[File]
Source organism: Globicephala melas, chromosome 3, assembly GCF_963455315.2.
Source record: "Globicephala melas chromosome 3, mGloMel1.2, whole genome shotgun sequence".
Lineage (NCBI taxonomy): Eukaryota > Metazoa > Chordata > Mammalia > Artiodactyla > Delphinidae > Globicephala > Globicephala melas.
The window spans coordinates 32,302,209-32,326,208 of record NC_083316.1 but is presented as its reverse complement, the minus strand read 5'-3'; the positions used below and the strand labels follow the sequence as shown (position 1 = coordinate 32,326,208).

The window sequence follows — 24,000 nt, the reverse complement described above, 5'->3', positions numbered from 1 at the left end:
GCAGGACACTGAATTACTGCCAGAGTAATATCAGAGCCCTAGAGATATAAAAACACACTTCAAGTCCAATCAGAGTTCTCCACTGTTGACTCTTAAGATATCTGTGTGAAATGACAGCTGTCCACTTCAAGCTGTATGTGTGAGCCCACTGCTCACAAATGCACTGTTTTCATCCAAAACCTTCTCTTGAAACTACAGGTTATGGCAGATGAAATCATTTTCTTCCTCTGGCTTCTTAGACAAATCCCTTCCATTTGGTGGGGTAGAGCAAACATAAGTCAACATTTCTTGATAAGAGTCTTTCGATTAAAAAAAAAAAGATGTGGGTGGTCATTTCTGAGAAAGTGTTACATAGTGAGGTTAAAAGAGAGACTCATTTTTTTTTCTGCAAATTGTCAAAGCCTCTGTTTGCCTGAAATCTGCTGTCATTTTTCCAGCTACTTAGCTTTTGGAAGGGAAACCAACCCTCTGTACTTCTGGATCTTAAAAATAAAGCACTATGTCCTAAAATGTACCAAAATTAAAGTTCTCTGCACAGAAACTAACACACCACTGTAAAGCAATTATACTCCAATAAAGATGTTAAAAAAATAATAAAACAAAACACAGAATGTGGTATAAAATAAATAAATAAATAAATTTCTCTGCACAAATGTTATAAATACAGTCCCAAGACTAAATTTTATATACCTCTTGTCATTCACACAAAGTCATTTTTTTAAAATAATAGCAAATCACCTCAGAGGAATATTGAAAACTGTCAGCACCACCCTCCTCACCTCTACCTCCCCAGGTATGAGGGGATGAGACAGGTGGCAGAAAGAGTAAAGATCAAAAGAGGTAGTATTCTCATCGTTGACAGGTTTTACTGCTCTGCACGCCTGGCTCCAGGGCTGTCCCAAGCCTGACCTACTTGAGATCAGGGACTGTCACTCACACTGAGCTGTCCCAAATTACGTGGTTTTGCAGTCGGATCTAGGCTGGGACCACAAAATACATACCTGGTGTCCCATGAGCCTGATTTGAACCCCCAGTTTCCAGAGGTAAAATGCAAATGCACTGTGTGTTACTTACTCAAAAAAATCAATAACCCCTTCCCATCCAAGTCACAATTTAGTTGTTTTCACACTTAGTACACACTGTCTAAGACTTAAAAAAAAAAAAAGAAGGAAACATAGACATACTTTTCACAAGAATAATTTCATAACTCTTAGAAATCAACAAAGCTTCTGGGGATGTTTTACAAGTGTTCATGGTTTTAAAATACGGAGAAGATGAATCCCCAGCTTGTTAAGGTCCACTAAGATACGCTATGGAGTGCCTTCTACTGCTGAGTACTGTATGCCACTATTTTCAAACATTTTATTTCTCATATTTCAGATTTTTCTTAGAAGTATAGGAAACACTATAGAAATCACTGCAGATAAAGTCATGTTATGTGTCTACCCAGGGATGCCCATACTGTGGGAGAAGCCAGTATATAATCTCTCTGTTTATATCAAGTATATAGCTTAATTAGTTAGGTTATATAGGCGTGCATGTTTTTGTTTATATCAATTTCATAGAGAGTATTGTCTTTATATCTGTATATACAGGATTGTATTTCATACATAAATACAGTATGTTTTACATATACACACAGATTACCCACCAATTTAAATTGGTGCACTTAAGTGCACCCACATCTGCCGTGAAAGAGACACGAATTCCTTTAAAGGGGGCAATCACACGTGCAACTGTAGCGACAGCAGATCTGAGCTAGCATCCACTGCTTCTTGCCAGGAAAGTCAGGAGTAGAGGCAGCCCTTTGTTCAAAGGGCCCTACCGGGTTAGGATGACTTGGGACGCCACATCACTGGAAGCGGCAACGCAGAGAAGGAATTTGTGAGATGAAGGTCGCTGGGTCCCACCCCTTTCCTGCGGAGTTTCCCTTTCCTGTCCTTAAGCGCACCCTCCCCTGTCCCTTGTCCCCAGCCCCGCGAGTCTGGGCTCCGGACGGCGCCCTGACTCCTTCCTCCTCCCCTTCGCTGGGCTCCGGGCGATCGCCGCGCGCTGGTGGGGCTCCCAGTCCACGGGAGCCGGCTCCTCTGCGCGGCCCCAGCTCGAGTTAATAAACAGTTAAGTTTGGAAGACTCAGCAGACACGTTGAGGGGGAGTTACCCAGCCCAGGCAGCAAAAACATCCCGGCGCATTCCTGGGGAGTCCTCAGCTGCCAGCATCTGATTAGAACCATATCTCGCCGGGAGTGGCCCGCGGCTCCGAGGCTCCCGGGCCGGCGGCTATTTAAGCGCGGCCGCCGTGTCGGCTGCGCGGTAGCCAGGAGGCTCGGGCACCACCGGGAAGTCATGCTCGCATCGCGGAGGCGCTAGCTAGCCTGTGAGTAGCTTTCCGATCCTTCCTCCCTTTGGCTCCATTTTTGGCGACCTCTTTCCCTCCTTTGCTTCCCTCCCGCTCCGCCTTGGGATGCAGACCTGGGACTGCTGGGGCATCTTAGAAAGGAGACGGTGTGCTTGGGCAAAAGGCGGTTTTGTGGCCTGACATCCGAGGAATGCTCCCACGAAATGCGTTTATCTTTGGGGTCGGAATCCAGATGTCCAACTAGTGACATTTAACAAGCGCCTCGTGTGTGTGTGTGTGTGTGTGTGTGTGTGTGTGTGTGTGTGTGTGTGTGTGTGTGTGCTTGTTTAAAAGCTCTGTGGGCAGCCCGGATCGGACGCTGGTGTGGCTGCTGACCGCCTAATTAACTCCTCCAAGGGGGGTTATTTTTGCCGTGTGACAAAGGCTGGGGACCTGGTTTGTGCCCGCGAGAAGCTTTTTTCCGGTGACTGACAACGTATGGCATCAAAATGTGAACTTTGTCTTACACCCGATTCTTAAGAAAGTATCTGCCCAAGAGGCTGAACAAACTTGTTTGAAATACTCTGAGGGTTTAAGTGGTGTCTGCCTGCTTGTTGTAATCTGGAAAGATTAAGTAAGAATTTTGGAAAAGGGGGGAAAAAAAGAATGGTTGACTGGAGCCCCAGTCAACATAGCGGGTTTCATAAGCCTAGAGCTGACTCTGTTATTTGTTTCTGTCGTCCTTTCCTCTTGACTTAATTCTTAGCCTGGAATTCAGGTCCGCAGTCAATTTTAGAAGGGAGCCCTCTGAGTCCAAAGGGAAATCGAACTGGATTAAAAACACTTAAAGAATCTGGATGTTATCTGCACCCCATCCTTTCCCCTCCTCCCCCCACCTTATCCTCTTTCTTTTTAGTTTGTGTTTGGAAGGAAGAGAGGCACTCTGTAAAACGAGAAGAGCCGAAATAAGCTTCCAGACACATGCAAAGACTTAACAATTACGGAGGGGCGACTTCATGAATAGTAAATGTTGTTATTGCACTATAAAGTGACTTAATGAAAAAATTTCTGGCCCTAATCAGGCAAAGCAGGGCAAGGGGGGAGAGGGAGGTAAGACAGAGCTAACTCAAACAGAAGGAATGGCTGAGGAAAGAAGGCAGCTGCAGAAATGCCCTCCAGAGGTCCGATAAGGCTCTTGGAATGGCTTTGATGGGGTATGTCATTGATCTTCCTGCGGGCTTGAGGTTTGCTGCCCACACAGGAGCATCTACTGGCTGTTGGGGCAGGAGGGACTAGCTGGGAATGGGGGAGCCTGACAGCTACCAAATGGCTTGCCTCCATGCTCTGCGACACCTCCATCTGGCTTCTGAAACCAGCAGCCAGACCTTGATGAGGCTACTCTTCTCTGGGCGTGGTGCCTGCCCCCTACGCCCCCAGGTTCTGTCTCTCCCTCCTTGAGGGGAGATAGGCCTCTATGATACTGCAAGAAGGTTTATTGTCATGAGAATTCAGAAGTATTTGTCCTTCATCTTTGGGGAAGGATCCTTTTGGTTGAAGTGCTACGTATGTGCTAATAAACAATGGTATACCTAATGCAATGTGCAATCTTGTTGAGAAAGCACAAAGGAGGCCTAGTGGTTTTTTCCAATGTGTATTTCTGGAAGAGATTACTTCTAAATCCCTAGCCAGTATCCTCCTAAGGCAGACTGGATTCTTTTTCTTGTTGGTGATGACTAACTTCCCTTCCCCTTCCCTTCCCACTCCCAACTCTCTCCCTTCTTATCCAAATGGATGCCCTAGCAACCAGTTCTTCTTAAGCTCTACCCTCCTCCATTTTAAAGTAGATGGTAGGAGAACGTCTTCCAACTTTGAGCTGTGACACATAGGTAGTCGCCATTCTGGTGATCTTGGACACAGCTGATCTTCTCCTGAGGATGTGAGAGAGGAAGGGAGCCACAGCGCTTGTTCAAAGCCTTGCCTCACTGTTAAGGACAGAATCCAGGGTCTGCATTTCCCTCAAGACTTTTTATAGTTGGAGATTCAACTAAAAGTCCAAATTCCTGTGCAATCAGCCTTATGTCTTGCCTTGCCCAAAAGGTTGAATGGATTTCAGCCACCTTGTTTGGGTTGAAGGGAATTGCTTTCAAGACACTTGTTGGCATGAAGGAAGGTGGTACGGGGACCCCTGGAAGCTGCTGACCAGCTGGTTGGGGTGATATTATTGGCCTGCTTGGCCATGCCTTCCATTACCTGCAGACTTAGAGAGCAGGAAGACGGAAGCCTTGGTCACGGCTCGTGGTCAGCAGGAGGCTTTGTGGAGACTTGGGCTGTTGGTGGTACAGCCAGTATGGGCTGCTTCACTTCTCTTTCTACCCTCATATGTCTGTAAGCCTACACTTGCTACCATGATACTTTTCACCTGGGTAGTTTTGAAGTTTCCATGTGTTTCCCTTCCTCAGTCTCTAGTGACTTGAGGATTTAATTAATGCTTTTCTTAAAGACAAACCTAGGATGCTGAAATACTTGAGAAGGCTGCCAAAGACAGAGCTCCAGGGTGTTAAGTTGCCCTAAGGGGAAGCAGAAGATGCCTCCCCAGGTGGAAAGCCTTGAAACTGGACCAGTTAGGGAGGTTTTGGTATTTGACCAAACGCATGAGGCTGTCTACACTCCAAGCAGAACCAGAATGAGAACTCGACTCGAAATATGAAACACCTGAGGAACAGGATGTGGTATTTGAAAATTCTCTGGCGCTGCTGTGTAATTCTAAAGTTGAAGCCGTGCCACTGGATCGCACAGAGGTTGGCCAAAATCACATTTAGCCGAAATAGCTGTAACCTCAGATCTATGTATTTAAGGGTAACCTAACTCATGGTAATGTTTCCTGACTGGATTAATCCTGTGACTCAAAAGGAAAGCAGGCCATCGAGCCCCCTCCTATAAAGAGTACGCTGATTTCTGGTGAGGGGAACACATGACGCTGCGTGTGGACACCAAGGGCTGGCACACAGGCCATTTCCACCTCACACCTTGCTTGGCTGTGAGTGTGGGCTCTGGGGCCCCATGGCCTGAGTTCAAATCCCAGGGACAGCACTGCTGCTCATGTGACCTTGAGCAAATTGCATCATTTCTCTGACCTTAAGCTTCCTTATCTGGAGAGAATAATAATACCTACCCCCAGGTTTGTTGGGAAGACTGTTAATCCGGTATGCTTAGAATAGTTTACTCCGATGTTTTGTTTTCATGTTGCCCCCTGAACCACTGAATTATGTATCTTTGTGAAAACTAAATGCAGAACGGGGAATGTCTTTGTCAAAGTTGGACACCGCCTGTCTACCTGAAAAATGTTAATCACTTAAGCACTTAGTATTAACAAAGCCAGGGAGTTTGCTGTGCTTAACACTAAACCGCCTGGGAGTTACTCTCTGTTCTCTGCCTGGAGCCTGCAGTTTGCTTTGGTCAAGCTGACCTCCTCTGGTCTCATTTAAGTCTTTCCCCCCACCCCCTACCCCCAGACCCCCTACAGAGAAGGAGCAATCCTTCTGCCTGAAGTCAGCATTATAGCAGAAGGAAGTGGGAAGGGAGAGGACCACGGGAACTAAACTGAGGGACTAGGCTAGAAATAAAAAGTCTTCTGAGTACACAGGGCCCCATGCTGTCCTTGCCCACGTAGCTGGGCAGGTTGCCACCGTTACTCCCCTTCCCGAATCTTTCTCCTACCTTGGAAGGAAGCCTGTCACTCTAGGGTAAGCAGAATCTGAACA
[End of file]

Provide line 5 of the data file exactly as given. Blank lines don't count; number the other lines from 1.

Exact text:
The window sequence follows — 24,000 nt, the reverse complement described above, 5'->3', positions numbered from 1 at the left end: